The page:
Ive read that some elders are able to say and hear the differences. In the tips and notes (pronouns?) explains some of that.
Also I've read that the newer trend to "ni" happens since past 50 years...which makes me wonder about regional dialects, especially comparing those closer to North Korea and China. Wondering if the differences can be heard in older audio or movies, especially if slowed down?
Does the pronoun sound similar to any of Chinese pronunciations? Yes.
I've noted and had to explain to some that "niga" or "nega" is a pronoun: It is not the insult in English that is used to mock blacks or other people of color. It's important to say here so people are prepared for cultural understanding.. From an elder Chinese lady, I learned to appreciate cultural contexts are equally important as definitions in dictionary or thesaurus.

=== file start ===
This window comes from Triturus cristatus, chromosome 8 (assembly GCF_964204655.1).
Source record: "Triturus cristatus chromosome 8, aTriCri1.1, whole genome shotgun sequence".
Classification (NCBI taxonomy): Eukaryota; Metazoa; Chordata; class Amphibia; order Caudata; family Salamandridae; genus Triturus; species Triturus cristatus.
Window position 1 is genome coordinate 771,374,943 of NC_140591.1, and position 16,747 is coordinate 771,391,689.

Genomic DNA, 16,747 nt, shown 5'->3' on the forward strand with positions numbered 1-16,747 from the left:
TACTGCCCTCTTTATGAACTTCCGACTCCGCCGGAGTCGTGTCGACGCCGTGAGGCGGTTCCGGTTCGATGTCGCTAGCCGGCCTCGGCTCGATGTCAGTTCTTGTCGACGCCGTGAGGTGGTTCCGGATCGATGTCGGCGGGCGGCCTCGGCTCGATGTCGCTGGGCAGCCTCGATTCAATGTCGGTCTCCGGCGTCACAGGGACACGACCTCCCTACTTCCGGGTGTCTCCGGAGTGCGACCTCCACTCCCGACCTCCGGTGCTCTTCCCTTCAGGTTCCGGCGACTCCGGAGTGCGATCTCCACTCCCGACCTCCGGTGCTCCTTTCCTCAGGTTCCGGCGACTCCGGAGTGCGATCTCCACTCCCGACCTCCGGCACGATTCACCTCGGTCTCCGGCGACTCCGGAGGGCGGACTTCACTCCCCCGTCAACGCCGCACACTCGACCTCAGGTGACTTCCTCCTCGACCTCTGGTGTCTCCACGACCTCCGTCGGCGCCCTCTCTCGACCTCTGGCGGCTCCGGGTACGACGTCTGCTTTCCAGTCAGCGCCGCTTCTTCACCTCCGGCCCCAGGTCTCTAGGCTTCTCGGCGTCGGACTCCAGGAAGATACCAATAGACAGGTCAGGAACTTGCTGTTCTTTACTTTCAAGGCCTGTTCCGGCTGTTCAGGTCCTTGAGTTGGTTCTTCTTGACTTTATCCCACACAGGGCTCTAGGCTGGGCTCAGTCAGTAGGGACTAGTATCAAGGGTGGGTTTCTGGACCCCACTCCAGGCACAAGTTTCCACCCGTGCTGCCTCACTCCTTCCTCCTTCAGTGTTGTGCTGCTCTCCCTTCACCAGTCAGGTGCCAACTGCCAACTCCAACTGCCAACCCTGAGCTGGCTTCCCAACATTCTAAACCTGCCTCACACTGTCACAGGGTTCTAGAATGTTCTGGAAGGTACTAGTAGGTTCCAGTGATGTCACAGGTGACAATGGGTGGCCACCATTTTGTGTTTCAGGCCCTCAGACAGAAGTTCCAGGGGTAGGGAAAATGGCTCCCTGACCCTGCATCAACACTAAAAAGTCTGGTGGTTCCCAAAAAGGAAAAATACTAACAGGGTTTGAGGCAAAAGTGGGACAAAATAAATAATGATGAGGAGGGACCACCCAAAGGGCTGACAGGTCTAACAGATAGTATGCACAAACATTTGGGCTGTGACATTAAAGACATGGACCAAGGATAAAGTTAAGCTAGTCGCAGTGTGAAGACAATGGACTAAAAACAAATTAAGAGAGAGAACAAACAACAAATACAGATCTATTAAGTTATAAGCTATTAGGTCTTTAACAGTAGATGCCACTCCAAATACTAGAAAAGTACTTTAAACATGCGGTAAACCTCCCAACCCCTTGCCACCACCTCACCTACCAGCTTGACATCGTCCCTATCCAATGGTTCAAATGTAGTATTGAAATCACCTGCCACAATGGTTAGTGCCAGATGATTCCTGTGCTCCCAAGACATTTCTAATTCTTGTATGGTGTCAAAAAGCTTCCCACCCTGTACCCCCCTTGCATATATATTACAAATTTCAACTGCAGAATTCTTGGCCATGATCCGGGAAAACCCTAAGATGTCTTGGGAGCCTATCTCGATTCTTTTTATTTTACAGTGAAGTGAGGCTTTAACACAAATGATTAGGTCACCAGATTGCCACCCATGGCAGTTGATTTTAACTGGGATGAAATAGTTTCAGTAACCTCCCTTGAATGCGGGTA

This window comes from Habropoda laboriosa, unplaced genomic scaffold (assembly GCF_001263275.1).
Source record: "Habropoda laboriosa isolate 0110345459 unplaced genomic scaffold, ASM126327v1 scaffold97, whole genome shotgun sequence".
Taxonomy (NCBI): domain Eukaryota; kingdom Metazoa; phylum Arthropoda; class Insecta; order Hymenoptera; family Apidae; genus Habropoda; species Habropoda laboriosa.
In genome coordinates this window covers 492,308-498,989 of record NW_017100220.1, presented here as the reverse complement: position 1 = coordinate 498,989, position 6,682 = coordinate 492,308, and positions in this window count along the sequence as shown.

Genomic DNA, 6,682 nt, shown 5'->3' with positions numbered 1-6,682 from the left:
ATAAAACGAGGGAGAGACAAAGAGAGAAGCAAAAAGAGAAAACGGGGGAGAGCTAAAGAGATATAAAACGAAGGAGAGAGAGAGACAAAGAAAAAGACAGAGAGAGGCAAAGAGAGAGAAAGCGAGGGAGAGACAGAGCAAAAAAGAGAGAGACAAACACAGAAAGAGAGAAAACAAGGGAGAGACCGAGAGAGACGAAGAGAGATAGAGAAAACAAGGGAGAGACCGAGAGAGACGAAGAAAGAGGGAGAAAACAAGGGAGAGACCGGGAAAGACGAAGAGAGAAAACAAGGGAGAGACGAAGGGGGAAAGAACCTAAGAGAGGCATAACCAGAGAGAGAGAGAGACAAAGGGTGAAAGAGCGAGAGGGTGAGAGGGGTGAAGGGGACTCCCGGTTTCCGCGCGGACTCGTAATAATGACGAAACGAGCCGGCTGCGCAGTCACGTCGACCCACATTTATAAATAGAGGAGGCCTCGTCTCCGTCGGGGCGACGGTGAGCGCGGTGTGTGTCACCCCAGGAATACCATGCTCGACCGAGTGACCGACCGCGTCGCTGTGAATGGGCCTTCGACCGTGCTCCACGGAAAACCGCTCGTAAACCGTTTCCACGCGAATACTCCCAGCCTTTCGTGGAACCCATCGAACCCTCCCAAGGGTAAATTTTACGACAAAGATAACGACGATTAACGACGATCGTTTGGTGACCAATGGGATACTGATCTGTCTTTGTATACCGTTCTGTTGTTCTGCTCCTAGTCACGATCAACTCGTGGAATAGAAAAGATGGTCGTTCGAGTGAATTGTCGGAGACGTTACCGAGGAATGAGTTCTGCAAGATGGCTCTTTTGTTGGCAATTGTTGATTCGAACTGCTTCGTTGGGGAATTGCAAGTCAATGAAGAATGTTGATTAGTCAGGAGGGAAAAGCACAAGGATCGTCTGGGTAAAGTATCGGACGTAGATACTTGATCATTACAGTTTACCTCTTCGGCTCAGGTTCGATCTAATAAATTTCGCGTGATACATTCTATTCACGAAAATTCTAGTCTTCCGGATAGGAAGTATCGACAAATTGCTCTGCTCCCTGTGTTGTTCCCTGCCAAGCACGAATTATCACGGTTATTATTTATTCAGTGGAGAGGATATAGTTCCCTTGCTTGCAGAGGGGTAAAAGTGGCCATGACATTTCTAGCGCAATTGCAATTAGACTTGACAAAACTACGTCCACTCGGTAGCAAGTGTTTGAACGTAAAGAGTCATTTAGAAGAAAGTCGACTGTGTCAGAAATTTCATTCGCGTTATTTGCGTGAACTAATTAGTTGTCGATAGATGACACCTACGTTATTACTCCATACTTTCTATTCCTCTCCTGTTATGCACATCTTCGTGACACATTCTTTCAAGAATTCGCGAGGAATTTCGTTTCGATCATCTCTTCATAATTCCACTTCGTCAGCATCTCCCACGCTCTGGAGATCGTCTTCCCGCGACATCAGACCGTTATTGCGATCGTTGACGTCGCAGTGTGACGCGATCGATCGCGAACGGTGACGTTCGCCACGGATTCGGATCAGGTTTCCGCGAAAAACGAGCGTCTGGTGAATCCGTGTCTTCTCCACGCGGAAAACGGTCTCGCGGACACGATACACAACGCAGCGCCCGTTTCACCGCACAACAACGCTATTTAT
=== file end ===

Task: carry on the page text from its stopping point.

(Duolingo design is to guide us through the language structure. I appreciate and enjoy the importance of Stories in the German and Spanish. One day in the future, I know this valuable tool of storytelling will happen in other language pairs like Korean.)
In olden times, 에 and 애 had slightly different sounds, but over time the two sounds were conflated into one.
If you are speaking "correct" Korean, the two words are supposed to sound pretty much the same. The sound change in normal spoken Korean is technically a colloquialism, and it's done only for clarity's sake.
(Also, on a side note, the programmers of the robotic voice obviously did not program a way for the robot to distinguish between the sound changes because it would be next to impossible.)